Where the numbers come from
Case information data sources
Every day, all of Ontario’s Public Health Units report covid 19 case data for their areas to Ontario’s integrated Public Health Information System (iPHIS), Case and Contact Management system (CCM) or into their own reporting tool, which is then fed into iPHIS as well.
With the exception of hospitalization numbers, the covid 19 case data on this page is taken from:
- iPHIS, as of 3:00 p.m. the previous day
- Public Health Units' own reporting tools, as of 2:00 p.m. the previous day:
- Toronto Public Health Coronavirus Rapid Entry System (CORES)
- Ottawa Public Health covid 19 Ottawa Database (COD)
- Middlesex-London covid 19 Case and Contact Management tool (CCMtool)
- Public Health Case and Contact Management Solution (CCM) for all other PHUs as of 1:00 p.m. the previous day
If there is a discrepancy between numbers reported here and those reported publicly by a Public Health Unit, it is because the Public Health Unit hasn’t yet updated their numbers in iPHIS. In that case, consider the number reported by the Public Health Unit to be the most up to date.
Outbreak setting reporting sources
We create the outbreak graphs and charts from information that facilities report to their local Public Health Unit (which enters it into a reporting tool).
“Outbreak” is defined differently depending on the facility and when the outbreak was reported. The number of outbreaks, and cases per outbreak, may change over time as Public Health Units gather information through their outbreak investigations.
If outbreak data reported here does not match data that other sources have reported to the data catalogue (for example long-term care outbreaks) it is because of different data-collection processes and definitions.
Hospitals report their own data
Hospitals report their own numbers to the Ministry of Health, and are usually current as of midnight two days ago.
ICU data is always reported as of 11:59 pm the previous day. This is so patients are not double-counted if they move from one level of care to another within 24 hours.
Testing data reporting sources
Provincial Level: COVID-19 Diagnostic Network Operations Centre (PDNOC)
We have built a health-facility network to help manage testing sample collection, transportation, analysis and reporting. This network submits COVID-19 lab test information to the COVID-19 Diagnostic Network Operations Centre each day. The most recent data we report on this page reflects provincial testing information from the previous day.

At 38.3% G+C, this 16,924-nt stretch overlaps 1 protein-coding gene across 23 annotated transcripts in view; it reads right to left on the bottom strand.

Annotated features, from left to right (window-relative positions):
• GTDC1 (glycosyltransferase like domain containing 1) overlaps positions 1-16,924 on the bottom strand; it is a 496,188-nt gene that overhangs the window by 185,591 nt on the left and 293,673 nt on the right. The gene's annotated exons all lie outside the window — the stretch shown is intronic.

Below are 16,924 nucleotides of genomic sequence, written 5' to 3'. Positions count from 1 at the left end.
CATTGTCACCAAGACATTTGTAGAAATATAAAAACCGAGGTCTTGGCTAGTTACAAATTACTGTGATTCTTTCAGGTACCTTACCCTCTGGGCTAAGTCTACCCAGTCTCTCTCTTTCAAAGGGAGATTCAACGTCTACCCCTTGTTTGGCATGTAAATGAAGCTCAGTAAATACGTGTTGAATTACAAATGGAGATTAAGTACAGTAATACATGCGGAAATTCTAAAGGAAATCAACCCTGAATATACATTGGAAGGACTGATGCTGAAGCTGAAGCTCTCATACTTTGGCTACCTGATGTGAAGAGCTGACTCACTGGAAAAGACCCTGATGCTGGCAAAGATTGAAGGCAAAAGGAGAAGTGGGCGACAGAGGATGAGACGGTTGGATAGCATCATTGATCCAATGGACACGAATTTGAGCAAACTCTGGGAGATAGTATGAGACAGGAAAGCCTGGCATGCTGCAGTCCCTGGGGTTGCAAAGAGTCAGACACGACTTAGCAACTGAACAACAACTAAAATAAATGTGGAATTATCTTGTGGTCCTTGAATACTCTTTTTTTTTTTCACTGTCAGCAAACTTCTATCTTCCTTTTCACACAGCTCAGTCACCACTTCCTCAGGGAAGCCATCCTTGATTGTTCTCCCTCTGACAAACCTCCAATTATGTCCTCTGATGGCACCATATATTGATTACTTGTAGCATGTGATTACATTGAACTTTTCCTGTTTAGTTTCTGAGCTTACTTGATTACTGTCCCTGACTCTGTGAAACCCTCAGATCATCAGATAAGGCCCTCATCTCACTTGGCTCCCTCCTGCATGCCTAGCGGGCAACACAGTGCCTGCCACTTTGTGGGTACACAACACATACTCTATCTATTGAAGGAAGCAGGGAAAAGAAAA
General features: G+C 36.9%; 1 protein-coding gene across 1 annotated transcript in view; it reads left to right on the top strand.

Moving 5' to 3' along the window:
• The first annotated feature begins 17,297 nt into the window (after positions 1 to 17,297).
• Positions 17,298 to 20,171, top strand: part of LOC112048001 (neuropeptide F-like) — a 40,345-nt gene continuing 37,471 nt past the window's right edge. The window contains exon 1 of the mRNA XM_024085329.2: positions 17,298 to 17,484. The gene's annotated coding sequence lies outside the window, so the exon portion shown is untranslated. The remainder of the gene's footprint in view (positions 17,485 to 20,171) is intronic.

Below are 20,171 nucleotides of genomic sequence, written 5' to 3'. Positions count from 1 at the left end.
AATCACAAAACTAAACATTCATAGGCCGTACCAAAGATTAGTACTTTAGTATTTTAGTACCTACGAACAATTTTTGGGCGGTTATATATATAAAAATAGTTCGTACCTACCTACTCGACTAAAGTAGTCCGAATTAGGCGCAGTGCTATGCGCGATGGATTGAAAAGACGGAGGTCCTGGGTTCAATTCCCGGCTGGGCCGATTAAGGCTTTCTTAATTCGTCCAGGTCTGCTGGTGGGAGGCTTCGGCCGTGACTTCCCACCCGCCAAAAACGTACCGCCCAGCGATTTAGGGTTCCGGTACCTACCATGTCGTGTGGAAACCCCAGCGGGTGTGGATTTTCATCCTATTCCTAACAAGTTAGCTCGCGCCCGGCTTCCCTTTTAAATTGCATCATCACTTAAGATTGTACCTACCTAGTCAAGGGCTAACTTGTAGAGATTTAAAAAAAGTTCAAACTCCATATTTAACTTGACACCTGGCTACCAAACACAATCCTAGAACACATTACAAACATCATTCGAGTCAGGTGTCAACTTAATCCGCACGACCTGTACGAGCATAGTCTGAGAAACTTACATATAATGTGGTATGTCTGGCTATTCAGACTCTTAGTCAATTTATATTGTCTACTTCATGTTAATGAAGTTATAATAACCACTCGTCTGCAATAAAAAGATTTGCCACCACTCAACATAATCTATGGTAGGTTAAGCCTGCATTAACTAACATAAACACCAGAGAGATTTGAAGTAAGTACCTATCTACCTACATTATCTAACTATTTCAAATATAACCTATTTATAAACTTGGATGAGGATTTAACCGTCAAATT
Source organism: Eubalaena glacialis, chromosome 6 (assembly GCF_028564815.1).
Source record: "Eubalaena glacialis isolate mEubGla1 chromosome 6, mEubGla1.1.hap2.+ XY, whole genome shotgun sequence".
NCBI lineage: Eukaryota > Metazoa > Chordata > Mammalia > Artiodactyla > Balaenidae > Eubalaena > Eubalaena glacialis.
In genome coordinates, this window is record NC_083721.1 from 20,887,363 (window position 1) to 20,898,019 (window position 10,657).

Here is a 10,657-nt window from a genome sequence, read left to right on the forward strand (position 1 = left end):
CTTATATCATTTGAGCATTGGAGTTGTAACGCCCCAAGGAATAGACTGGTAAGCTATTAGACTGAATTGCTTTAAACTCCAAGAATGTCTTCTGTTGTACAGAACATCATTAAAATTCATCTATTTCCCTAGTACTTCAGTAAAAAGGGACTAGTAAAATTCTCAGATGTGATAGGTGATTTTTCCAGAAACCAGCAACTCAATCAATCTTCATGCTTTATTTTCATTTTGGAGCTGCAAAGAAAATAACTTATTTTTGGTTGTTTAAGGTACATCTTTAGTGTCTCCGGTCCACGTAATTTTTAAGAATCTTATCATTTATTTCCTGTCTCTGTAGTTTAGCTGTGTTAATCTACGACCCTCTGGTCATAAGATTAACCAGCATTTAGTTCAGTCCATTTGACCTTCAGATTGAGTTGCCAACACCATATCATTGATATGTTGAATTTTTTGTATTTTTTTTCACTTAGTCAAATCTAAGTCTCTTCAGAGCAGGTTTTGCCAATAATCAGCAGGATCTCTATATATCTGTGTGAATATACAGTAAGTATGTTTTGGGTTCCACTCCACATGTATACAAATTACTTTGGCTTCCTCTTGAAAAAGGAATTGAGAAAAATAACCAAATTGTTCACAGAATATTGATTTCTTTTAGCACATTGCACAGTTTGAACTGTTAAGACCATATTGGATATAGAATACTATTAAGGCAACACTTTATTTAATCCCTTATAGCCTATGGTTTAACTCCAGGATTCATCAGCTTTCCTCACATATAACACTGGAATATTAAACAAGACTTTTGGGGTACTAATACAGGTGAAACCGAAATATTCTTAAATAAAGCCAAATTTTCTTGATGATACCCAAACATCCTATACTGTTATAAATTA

Health Unit Level: Ontario Laboratories Information System (OLIS)
Ontario Laboratories Information System contains detailed testing information and results from laboratories across Ontario. We report Ontario Laboratories Information System using 7-day averages which help to smooth out day-to-day variation caused by weekend reporting lags and other factors.
The most recent 7 days of Ontario Laboratories Information System data is not shown to give labs time to submit recent results and reduce underreporting. Some underreporting will still happen due to:
- labs not properly reporting to the system
- missing health card information
- people who do not consent to having their information shared
We report COVID-19 cases and their status (active, resolved or death) according to the date those cases or status changes happened. That means case numbers for days in the past are continuously being updated as more information is received.
Some organizations use a different approach where case information is reported by the day it is received instead of the day it happened.
Each approach has its own advantages and disadvantages for public reporting. It’s important to be aware of these differences when comparing data between sources.
Time lagAnother potential reason for reporting differences is the time lag for data entry into the Public Health Case and Contact Management Solution. Some Public Health Units update their own website information immediately, while the Ministry of Health receives the data once a day in the evening. This time lag is usually no more than one day, but means that Public Health Unit data is often the most up-to-date.
Public Health Units continually clean up COVID-19 data, correcting for missing or overcounted cases and deaths. These corrections can result in data spikes, negative numbers and current totals being different from previously reported case and death counts.
October 3 - 4: Deaths that happened in the spring or summer but were not entered at that time were recorded on October 3 and 4 as part of a data clean up.